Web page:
Sandra Kohler


The first of March, a Monday: new week, month. Bleak
rain, remnants of snow, ice. Time to get dressed and walk

the dogs. March is no lion, but February’s mean miserable
old dog hanging on, clinging to our heels, persistent, nasty-

tempered. It is the weather of last night’s dreams, in which
I’m trying to visit my dead: my mother, my brother. She’s

in a nursing home, demented; he lives in a city no transport
I can find will reach. When she was dying, he refused to

visit her deathbed; years later, she frequented his nights,
unappeased. I wake heavy, freighted, to a day turned grit

in my mouth. In the backyard, in mud, desultory snow,
crocus thrust up into freezing rain: protest, rebuttal?

I need to walk the dogs, clear the walks, make my list.
What I really want, what I really need won’t be on it.

Surprise, the old crone says, sticking out her tongue.



In a dream last night I am hit,
though lightly, gently, by a car.
It edges up to me, touches,
won’t stop, keeps moving.
I climb up on the hood,
rap on the windshield,
shout at the woman who’s
driving, you have to stop,
but she keeps going,
driving on,
though I cling
to the hood,
scream at her,


Does my husband’s reaction
to the article in the Times
about a man who nearing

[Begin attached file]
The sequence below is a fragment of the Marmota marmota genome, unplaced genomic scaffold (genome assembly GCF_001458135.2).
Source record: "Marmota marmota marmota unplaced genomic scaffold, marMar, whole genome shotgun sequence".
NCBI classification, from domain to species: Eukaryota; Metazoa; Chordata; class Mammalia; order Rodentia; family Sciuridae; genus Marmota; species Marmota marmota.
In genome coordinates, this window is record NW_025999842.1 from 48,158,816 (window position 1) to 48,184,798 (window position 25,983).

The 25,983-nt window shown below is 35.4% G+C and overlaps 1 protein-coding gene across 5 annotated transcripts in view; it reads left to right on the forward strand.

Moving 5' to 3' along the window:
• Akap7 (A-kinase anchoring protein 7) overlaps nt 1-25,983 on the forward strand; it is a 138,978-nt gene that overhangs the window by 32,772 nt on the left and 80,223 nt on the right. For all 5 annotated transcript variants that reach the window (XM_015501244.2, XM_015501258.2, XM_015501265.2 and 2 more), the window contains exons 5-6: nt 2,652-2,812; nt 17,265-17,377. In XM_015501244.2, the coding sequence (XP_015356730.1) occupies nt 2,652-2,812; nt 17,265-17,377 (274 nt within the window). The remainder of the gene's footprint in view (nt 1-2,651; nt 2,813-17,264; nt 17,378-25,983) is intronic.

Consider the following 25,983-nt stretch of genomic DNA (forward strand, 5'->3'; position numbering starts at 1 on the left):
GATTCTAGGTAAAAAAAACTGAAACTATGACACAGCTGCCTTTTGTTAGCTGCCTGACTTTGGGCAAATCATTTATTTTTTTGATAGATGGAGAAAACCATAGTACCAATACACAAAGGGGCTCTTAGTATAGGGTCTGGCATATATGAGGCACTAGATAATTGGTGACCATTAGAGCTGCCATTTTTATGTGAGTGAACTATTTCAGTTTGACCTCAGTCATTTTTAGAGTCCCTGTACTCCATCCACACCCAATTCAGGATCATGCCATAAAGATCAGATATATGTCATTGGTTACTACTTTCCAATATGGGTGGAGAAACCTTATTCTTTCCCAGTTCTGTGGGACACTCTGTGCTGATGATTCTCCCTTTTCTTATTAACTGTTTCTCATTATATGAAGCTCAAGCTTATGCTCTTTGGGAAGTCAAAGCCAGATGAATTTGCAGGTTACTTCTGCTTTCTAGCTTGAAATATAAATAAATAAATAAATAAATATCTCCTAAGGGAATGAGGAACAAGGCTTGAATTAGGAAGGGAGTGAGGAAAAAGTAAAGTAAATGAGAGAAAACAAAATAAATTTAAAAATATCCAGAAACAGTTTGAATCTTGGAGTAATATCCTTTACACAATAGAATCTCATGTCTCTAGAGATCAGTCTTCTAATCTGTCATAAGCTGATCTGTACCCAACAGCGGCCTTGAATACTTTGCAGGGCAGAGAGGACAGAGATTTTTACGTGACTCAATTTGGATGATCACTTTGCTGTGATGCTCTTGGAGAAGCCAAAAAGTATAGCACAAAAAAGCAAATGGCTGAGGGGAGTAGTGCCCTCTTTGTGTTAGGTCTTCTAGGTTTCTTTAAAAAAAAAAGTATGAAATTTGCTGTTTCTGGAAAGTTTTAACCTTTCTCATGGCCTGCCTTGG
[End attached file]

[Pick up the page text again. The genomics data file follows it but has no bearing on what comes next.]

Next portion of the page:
the end of his life refuses
to go to dialysis mean
that he, my husband,
is tired of living?
I’m afraid to ask.
I need to talk
to him. About
sex, about
death. The old
subjects, new.


Winter’s bare branches
reveal the nests birds created
last spring, summer. The fat
clumps of their solid shapes 
stud the branches, their
volume a different order
of object than the trees,
something intentional,
made, their strength,
their form, empty
now. Winter
allows me
to see how
they were


How the roses bloom
in December—spectacularly
large blossoms on skinny
almost denuded branches,
eruptions of joyous color,
their tones darker, richer
than the sun-bleached
heat-drained flowers
of midsummer.
Could we be such
December roses
in this, our

Author Portrait

Sandra Kohler's third collection of poems, Improbable Music, (Word Press) appeared in May 2011. Earlier collections are The Country of Women (Calyx, 1995) and The Ceremonies of Longing, winner of the 2002 Associated Writing Programs Award Series in Poetry (University of Pittsburgh Press, 2003). Her poems have appeared in journals, including The New Republic, The Beloit Poetry Journal, Prairie Schooner, and many others over the past 35 years. Born in New York City in 1940, Kohler attended public schools there, Mount Holyoke College (A.B., 1961) and Bryn Mawr College (A.M., 1966 and Ph.D., 1971). She’s taught literature and writing in venues ranging from elementary school to university. A resident of Pennsylvania for most of her adult life, she moved to Boston in 2007.